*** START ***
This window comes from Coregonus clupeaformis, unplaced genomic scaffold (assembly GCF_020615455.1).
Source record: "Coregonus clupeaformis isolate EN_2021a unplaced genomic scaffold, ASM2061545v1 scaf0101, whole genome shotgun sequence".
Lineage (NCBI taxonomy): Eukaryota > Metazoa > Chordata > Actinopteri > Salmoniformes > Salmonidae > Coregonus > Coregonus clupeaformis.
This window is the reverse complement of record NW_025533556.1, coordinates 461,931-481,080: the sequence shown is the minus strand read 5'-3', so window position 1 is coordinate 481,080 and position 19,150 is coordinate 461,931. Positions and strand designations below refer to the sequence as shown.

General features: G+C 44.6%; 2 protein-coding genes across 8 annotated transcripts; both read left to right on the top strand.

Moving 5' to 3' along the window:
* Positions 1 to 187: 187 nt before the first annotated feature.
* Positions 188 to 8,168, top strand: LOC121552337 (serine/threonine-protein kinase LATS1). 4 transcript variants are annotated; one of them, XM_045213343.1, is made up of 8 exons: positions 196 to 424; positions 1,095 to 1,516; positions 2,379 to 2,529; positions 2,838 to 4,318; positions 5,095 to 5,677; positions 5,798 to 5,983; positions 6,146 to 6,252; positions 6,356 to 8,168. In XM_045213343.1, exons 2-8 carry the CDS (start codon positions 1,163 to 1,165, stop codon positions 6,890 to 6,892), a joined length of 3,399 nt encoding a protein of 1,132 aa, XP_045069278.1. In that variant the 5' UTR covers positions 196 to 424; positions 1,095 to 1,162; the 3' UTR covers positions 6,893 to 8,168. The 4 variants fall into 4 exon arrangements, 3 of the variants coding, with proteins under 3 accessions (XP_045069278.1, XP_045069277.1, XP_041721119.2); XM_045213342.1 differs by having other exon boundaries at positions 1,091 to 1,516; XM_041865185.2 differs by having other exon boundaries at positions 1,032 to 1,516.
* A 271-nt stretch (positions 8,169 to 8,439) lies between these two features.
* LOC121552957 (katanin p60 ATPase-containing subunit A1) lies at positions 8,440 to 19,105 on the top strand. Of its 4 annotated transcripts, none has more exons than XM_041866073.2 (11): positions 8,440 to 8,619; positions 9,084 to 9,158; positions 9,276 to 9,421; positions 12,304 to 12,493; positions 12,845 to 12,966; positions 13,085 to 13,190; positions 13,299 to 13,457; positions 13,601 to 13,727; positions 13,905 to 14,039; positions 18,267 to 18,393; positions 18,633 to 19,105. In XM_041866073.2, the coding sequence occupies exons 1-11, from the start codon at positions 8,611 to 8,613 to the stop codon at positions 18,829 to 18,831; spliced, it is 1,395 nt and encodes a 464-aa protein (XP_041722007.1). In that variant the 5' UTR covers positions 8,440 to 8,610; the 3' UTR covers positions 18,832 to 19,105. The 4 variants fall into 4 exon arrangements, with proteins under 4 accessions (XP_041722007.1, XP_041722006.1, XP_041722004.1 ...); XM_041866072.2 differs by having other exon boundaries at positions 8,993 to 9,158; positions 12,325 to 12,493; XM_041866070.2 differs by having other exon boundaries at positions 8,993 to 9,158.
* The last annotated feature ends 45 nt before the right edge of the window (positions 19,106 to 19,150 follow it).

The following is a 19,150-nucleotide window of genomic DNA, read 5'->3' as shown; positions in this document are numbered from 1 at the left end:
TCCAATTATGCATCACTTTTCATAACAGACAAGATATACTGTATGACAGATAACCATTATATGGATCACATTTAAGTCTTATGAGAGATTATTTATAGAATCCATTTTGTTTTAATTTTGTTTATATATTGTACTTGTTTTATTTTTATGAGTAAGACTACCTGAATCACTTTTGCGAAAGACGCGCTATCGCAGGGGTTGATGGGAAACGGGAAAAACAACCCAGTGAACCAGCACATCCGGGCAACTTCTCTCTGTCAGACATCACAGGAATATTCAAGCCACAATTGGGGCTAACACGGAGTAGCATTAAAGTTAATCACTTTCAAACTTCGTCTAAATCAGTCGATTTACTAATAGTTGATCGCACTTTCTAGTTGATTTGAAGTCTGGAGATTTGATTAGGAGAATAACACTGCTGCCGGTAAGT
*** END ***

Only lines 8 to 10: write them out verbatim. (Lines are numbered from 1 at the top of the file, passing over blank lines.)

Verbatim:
* Positions 188 to 8,168, top strand: LOC121552337 (serine/threonine-protein kinase LATS1). 4 transcript variants are annotated; one of them, XM_045213343.1, is made up of 8 exons: positions 196 to 424; positions 1,095 to 1,516; positions 2,379 to 2,529; positions 2,838 to 4,318; positions 5,095 to 5,677; positions 5,798 to 5,983; positions 6,146 to 6,252; positions 6,356 to 8,168. In XM_045213343.1, exons 2-8 carry the CDS (start codon positions 1,163 to 1,165, stop codon positions 6,890 to 6,892), a joined length of 3,399 nt encoding a protein of 1,132 aa, XP_045069278.1. In that variant the 5' UTR covers positions 196 to 424; positions 1,095 to 1,162; the 3' UTR covers positions 6,893 to 8,168. The 4 variants fall into 4 exon arrangements, 3 of the variants coding, with proteins under 3 accessions (XP_045069278.1, XP_045069277.1, XP_041721119.2); XM_045213342.1 differs by having other exon boundaries at positions 1,091 to 1,516; XM_041865185.2 differs by having other exon boundaries at positions 1,032 to 1,516.
* A 271-nt stretch (positions 8,169 to 8,439) lies between these two features.
* LOC121552957 (katanin p60 ATPase-containing subunit A1) lies at positions 8,440 to 19,105 on the top strand. Of its 4 annotated transcripts, none has more exons than XM_041866073.2 (11): positions 8,440 to 8,619; positions 9,084 to 9,158; positions 9,276 to 9,421; positions 12,304 to 12,493; positions 12,845 to 12,966; positions 13,085 to 13,190; positions 13,299 to 13,457; positions 13,601 to 13,727; positions 13,905 to 14,039; positions 18,267 to 18,393; positions 18,633 to 19,105. In XM_041866073.2, the coding sequence occupies exons 1-11, from the start codon at positions 8,611 to 8,613 to the stop codon at positions 18,829 to 18,831; spliced, it is 1,395 nt and encodes a 464-aa protein (XP_041722007.1). In that variant the 5' UTR covers positions 8,440 to 8,610; the 3' UTR covers positions 18,832 to 19,105. The 4 variants fall into 4 exon arrangements, with proteins under 4 accessions (XP_041722007.1, XP_041722006.1, XP_041722004.1 ...); XM_041866072.2 differs by having other exon boundaries at positions 8,993 to 9,158; positions 12,325 to 12,493; XM_041866070.2 differs by having other exon boundaries at positions 8,993 to 9,158.